from 8,770 in 1995 the year before Mr. Scoppetta was appointed
commissioner to 12,042 in 1997. In 1999 that number had
decreased to 10,200, which is still a 25% higher rate
of removals than the year before he became commissioner
in 1996. This brings us to our point. The unconstitutional
and unjust reasons used to remove many children from their
homes 75% of who are low risk cases and 85% of them are
removed without a court order.
of the problem lies in the fact that ACS's management
tells its employees that they don't need to secure court
orders before removing children from their homes or schools.
This is endorsed by the Family Court's willingness to
issue those court orders after the fact, in spite of their
having been no immediate or imminent risk of harm. Once
a court order is in place delays in the family court system
These delays are often caused by overburdened caseworkers
with too many cases, which contributes to their inability
to expeditiously and accurately conduct investigations
and complete evaluations. At the same time these lengthy
delays and postponements are taking place, the parents
are treated as if they are guilty of the allegations.
They must in many cases, prove themselves not guilty of
hearsay, anonymous or unfounded charges and false reports
made by people who don't even have to come into court
to face the person whom they are accusing. If a judge
by law has to accept hearsay of a third party who may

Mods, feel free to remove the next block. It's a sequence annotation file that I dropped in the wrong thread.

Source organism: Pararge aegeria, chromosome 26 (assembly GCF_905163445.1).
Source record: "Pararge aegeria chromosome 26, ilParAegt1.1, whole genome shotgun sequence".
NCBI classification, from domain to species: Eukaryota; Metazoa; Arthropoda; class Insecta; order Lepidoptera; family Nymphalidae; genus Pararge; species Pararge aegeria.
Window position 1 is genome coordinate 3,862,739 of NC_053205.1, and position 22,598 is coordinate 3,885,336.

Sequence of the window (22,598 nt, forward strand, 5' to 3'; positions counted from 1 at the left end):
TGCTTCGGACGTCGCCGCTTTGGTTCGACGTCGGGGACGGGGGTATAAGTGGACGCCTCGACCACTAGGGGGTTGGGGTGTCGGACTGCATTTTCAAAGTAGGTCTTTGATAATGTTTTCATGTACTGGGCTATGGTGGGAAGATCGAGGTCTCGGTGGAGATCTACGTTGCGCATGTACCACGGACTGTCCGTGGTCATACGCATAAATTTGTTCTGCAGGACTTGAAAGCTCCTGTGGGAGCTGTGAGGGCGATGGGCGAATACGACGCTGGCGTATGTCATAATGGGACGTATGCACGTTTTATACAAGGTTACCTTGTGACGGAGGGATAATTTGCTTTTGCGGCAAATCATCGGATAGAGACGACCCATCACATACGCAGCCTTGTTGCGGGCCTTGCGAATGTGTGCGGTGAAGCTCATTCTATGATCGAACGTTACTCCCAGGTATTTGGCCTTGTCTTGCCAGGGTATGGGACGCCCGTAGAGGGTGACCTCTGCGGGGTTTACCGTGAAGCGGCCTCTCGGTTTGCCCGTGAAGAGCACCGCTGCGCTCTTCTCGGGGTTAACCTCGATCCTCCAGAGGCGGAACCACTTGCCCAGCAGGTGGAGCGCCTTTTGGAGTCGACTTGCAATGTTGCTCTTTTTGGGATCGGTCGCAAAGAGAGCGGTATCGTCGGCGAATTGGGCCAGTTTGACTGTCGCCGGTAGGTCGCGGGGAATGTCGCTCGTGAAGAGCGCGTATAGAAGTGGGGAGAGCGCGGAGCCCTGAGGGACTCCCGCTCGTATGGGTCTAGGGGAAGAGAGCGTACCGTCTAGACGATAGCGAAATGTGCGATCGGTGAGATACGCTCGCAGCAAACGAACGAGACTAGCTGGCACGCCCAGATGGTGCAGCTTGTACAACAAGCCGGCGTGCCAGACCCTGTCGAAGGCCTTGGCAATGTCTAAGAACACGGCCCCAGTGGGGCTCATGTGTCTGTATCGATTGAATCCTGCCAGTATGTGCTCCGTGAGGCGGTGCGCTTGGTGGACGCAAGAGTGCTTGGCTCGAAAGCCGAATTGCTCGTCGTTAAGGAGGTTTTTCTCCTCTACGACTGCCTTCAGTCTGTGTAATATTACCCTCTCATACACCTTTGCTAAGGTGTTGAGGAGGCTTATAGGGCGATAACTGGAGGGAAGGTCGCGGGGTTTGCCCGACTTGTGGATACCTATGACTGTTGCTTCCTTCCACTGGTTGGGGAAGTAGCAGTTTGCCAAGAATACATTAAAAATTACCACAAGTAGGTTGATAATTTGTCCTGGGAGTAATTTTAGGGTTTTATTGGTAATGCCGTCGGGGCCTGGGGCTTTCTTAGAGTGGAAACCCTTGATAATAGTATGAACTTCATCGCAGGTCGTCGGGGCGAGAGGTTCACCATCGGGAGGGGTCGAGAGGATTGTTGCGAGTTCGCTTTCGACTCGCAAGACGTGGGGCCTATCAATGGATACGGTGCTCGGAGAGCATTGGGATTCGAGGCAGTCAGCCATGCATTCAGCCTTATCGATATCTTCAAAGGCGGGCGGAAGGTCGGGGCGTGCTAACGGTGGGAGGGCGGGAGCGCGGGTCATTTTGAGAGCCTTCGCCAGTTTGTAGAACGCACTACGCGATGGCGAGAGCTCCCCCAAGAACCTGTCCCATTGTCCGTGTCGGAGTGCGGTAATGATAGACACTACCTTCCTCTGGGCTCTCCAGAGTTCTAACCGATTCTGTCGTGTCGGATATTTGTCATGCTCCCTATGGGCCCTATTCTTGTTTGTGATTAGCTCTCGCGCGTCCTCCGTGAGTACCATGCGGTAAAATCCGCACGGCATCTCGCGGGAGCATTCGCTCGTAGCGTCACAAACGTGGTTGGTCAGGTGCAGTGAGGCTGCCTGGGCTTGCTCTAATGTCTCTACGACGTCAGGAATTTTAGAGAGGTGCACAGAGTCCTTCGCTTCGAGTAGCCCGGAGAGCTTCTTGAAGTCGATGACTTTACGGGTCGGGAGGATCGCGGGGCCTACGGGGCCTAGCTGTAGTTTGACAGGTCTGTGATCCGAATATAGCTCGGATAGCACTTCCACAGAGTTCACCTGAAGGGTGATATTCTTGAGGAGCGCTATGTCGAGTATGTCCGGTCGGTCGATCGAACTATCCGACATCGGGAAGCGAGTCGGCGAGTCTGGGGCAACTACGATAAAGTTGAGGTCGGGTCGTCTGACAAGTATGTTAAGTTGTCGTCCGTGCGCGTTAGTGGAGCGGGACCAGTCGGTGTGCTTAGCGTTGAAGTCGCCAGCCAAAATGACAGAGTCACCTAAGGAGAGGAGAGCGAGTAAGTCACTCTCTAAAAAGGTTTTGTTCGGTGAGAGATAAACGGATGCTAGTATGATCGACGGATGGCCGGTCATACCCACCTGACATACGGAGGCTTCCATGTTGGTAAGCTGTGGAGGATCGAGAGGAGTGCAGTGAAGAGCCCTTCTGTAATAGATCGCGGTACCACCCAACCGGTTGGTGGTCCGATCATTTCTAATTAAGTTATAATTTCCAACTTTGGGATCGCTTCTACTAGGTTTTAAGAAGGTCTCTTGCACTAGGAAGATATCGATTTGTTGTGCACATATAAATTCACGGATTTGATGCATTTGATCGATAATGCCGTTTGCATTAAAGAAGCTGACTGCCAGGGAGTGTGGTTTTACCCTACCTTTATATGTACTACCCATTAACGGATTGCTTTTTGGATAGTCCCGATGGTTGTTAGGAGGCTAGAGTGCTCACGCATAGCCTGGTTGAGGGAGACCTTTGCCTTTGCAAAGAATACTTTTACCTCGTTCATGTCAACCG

or may not have accurately reported the charge to the
caseworker who reports it to the judge, at best the judge's
chances of making a just decision is fifty-fifty. It follows
then his decision may only be in the child's best interest
fifty percent of the time.
Remember, 75% of the children who are being removed from
their homes by ACS are by ACS's own account, are low-risk
cases, in other words cases where there is and was no
immediate risk of harm. Many of these children's parents
fight tirelessly to reverse this injustice in a court
system that is not designed for them to negotiate. Another
contributing factor to this problem is due in part to
poor representation by court appointed (18-B) lawyers,
with too many cases, too little pay and too much pressure
to complete paper work and evaluations on cases they don't
have ample opportunity to investigate.
lawyers, judges and caseworkers also often have a poor
understanding of cultural differences, which may have
lead to different parenting styles than that accepted
by current police. The cards are so unfairly stacked against
children and their families in the present system it is
no wonder 75% of the children in foster care end up in
penal institutions. That and the reality of a parent not
knowing where or who their child is with at night, or
if they are being properly cared for causes undo physiological
stress, loss of jobs and even homes of many of the parents
who find themselves caught up in this nightmare.
Many of the children removed are removed against their
wishes and are not allowed to speak in court on their
own behalf, although they are often nine, ten, eleven,
twelve, thirteen, fourteen and even fifteen year-olds.
Some of them beg their foster parents and law guardians